Two arms of immunity and why it matters! - gut health, adaptive & innate immune system

The immune system consists of two arms: innate and adaptive.

The innate immune system is the first line of defense and initiates the entire immune process. It includes anatomic (skin and mucous membrane), physiologic (temperature, low pH and chemical mediators), phagocytic, and inflammatory components. The innate arm is amazing at recognizing intruders quickly and alerting the adaptive immune response, all while launching its own attack. The adaptive arm can't tell "self" from "non-self" so it needs the innate immune system to tell it when and how to act.

The innate immune response can be a little dramatic and inflammatory, so we need the adaptive immune response to reign things in and be strategic.

The adaptive immune response kills pathogens using antibodies and natural killer cells, both of which are highly specific and (ideally) don't hurt any of your own tissues. This sophisticated approach takes a little bit longer to initiate. Luckily, once an antibody has been created, the immune system saves the blueprint. That way, the next time the same (or similar) intruder comes in, antibodies are rapidly produced and clear the pathogen before you ever know you were exposed!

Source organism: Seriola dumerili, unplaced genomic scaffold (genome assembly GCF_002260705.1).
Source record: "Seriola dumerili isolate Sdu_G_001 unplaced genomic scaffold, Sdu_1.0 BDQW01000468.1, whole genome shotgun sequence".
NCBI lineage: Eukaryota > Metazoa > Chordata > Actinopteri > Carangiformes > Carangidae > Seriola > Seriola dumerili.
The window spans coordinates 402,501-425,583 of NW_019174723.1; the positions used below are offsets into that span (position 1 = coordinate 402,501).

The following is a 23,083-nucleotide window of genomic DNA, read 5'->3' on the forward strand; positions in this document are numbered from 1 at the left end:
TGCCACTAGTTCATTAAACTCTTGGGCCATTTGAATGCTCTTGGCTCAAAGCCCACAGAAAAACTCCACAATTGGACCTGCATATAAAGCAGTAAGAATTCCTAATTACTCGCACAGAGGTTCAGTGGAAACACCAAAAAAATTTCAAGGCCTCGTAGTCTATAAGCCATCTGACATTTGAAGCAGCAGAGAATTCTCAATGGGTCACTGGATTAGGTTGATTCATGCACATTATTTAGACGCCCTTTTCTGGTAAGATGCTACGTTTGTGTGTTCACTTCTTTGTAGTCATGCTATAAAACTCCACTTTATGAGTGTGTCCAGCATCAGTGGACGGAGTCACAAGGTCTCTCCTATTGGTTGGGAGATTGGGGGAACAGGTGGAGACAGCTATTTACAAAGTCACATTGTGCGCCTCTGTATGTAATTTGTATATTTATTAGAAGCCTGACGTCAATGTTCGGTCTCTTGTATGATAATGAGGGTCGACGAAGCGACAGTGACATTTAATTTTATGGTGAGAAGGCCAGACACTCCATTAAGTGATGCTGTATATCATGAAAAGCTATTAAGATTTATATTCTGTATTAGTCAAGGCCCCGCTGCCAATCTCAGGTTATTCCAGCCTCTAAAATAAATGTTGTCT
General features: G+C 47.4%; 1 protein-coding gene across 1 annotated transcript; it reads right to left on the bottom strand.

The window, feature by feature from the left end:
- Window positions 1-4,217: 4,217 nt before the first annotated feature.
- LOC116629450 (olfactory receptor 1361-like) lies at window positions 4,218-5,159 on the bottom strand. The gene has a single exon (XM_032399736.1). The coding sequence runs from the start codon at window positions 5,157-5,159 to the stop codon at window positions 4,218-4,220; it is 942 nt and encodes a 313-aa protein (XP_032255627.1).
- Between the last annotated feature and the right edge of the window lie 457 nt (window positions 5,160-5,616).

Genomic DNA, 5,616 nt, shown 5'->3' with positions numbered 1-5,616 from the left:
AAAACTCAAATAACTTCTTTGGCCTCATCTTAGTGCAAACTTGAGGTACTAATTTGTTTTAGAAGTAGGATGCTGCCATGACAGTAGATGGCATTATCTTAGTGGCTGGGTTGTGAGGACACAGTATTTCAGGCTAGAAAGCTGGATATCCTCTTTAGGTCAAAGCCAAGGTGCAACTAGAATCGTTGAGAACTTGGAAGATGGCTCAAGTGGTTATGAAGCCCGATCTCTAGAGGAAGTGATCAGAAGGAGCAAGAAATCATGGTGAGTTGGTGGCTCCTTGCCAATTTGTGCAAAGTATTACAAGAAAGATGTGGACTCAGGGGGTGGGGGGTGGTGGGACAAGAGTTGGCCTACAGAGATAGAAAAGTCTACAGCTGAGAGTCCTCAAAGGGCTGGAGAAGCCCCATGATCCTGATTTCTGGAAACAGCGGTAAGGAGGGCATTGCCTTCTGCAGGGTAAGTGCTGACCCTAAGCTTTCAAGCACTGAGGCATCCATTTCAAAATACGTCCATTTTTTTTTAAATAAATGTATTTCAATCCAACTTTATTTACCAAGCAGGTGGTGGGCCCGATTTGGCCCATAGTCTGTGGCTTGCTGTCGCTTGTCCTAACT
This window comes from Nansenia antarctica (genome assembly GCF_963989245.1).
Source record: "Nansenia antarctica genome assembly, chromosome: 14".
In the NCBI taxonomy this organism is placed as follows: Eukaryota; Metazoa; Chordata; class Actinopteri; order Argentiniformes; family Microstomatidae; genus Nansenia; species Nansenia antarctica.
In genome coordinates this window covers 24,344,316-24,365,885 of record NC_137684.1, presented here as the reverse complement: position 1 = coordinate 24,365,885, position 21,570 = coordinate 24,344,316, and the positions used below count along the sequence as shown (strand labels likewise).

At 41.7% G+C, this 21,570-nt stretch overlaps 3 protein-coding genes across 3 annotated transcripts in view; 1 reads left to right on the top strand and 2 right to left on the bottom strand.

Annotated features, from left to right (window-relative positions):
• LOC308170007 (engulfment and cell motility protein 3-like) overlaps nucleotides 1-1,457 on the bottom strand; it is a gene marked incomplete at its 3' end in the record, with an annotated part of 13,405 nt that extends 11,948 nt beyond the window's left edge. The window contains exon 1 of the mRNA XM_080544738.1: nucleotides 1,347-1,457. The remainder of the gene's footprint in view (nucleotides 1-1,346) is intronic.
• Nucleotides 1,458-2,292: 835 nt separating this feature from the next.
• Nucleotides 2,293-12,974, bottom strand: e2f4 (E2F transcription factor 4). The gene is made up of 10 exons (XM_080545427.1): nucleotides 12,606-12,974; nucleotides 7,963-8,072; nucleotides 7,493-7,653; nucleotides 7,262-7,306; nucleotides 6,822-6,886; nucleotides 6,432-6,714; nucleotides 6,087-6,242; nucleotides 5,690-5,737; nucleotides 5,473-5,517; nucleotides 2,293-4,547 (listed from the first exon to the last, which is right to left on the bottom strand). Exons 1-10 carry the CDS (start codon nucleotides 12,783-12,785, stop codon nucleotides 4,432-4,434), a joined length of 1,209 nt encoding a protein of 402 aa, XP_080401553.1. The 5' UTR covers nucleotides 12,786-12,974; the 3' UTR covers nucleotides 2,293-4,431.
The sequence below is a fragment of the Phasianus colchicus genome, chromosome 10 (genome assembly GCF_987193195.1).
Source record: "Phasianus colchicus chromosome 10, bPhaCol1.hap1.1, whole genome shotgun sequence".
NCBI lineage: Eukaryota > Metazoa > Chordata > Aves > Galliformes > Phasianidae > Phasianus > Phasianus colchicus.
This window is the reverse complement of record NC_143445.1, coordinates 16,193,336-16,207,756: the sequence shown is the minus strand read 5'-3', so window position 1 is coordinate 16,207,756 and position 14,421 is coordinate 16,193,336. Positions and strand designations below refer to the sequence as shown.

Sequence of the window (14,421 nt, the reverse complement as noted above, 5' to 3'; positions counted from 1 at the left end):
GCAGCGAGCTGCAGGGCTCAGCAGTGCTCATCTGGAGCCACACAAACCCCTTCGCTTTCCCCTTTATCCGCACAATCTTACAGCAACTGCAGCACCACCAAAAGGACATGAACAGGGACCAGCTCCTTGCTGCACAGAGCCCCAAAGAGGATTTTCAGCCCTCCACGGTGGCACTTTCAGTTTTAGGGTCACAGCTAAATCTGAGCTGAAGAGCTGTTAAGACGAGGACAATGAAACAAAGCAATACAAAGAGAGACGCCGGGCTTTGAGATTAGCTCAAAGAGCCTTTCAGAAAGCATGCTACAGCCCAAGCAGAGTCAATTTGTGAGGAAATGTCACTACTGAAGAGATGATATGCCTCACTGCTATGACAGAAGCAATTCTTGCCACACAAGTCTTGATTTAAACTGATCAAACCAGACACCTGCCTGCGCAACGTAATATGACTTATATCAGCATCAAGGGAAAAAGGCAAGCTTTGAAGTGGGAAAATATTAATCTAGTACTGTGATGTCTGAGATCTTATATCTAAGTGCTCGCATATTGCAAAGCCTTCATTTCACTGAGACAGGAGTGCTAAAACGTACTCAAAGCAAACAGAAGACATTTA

What can go wrong? Deficiencies of the innate immune response are rare and associated with genetic abnormalities. More commonly, the innate immune response can become too intense. For example, the infamous 'cytokine storm' phenomenon occurs when the inflammatory processes of innate immunity get out of control.

Adaptive immune issues are more common. These include allergies, asthma, and autoimmune conditions.

What makes us susceptible to adaptive immune issues? Stay tuned for the next part of our immune series!

If you have questions, please send us a DM on Instagram @silverfernbrand.

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